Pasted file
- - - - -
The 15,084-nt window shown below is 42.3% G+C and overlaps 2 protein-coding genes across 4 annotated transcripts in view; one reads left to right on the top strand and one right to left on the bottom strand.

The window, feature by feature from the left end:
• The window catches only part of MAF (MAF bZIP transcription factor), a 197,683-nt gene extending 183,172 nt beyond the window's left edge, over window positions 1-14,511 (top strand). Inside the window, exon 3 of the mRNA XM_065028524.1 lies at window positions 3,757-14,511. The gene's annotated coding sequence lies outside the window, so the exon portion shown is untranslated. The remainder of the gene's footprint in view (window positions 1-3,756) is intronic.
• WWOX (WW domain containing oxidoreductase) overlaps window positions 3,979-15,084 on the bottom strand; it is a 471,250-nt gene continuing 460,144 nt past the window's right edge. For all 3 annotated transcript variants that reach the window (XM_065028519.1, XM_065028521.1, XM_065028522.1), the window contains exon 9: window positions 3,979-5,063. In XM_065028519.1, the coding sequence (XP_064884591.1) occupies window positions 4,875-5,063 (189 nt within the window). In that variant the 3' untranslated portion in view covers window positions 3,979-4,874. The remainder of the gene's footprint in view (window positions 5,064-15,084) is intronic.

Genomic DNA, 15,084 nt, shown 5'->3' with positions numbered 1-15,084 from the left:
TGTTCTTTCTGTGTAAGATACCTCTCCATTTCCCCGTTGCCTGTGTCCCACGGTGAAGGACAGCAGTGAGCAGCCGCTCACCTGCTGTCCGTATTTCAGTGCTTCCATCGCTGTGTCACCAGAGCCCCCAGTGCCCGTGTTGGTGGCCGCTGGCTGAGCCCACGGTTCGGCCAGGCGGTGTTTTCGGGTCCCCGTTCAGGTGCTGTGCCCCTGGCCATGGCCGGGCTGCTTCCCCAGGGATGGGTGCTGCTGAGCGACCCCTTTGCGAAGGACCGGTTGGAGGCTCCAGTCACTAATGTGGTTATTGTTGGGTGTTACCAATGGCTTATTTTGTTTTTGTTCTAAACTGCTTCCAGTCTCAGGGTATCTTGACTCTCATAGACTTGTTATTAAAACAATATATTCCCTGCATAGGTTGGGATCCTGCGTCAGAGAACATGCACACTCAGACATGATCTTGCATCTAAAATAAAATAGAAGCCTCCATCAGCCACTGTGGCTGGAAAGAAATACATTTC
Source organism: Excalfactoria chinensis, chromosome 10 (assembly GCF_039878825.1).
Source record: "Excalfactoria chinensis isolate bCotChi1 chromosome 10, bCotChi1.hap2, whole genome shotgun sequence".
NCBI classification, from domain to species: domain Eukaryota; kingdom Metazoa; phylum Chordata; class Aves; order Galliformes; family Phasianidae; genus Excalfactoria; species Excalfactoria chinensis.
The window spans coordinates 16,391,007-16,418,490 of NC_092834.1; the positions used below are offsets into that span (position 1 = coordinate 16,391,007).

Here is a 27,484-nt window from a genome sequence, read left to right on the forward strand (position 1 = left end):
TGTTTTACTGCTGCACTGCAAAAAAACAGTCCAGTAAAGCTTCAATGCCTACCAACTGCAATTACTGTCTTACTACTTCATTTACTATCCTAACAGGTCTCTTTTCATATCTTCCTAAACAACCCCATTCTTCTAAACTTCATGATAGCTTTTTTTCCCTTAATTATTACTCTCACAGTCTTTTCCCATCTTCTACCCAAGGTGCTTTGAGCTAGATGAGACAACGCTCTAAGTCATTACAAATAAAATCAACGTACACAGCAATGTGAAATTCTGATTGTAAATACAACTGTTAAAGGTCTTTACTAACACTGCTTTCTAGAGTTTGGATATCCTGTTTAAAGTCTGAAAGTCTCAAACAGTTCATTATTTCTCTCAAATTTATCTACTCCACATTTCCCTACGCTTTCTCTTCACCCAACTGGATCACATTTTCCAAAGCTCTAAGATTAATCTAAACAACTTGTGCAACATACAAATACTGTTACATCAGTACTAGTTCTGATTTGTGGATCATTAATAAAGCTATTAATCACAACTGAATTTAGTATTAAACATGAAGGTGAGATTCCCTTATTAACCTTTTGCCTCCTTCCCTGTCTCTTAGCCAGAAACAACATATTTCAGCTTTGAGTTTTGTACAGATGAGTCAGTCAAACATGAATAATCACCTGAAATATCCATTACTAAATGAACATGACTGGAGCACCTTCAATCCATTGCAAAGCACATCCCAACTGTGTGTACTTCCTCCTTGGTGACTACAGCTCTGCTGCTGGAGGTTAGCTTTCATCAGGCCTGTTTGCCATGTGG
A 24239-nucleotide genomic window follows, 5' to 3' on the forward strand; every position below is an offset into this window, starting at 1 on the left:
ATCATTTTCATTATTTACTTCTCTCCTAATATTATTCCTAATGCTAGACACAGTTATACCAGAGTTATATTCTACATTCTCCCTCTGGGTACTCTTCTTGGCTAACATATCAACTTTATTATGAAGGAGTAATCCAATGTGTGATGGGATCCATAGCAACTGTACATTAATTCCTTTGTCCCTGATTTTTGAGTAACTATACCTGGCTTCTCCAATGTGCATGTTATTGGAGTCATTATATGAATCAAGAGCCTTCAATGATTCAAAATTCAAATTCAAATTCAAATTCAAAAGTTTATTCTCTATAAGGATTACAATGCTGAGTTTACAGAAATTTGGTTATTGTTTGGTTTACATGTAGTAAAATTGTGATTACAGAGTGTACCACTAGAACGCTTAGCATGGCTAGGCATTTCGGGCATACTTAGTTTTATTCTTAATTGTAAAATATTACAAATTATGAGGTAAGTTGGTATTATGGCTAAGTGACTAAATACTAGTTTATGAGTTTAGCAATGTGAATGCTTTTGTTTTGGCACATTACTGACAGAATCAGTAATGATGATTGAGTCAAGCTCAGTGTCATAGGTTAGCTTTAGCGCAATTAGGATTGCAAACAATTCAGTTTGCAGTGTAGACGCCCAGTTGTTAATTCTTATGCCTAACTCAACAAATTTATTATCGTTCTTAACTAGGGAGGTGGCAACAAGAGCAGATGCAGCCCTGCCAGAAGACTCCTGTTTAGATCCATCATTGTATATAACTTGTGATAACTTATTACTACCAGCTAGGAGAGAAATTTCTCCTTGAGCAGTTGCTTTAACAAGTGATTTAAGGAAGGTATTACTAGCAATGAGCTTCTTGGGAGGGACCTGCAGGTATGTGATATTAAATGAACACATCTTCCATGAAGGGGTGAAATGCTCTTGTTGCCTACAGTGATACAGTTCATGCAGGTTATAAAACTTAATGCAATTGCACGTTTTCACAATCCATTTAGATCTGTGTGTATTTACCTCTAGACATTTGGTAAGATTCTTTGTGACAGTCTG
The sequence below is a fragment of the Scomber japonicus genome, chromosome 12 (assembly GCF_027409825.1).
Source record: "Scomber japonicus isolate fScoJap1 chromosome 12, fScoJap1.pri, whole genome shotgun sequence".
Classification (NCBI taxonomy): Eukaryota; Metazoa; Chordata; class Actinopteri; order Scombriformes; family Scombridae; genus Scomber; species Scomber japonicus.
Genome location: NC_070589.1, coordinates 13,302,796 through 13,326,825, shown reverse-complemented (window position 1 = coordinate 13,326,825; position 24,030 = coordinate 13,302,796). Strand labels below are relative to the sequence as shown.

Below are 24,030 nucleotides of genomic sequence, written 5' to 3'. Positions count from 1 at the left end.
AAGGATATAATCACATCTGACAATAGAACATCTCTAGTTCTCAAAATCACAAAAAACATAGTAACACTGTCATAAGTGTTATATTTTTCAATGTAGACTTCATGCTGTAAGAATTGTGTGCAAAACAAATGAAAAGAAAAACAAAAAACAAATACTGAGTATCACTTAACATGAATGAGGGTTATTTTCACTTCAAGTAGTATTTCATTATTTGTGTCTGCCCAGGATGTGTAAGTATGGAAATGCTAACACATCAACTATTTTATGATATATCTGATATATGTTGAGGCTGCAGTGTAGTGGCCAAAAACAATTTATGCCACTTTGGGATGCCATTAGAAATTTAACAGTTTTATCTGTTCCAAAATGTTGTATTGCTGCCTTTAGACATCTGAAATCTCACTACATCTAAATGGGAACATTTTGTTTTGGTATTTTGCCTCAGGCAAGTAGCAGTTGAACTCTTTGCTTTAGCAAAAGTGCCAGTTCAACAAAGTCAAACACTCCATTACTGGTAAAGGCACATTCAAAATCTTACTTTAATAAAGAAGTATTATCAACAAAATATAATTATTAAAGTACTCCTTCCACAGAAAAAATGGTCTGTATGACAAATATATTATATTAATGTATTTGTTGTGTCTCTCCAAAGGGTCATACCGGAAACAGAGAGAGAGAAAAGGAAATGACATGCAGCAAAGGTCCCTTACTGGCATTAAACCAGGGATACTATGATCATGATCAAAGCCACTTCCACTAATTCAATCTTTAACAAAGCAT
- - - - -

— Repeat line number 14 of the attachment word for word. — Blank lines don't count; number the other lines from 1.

ATCATTTTCATTATTTACTTCTCTCCTAATATTATTCCTAATGCTAGACACAGTTATACCAGAGTTATATTCTACATTCTCCCTCTGGGTACTCTTCTTGGCTAACATATCAACTTTATTATGAAGGAGTAATCCAATGTGTGATGGGATCCATAGCAACTGTACATTAATTCCTTTGTCCCTGATTTTTGAGTAACTATACCTGGCTTCTCCAATGTGCATGTTATTGGAGTCATTATATGAATCAAGAGCCTTCAATGATTCAAAATTCAAATTCAAATTCAAATTCAAAAGTTTATTCTCTATAAGGATTACAATGCTGAGTTTACAGAAATTTGGTTATTGTTTGGTTTACATGTAGTAAAATTGTGATTACAGAGTGTACCACTAGAACGCTTAGCATGGCTAGGCATTTCGGGCATACTTAGTTTTATTCTTAATTGTAAAATATTACAAATTATGAGGTAAGTTGGTATTATGGCTAAGTGACTAAATACTAGTTTATGAGTTTAGCAATGTGAATGCTTTTGTTTTGGCACATTACTGACAGAATCAGTAATGATGATTGAGTCAAGCTCAGTGTCATAGGTTAGCTTTAGCGCAATTAGGATTGCAAACAATTCAGTTTGCAGTGTAGACGCCCAGTTGTTAATTCTTATGCCTAACTCAACAAATTTATTATCGTTCTTAACTAGGGAGGTGGCAACAAGAGCAGATGCAGCCCTGCCAGAAGACTCCTGTTTAGATCCATCATTGTATATAACTTGTGATAACTTATTACTACCAGCTAGGAGAGAAATTTCTCCTTGAGCAGTTGCTTTAACAAGTGATTTAAGGAAGGTATTACTAGCAATGAGCTTCTTGGGAGGGACCTGCAGGTATGTGATATTAAATGAACACATCTTCCATGAAGGGGTGAAATGCTCTTGTTGCCTACAGTGATACAGTTCATGCAGGTTATAAAACTTAATGCAATTGCACGTTTTCACAATCCATTTAGATCTGTGTGTATTTACCTCTAGACATTTGGTAAGATTCTTTGTGACAGTCTG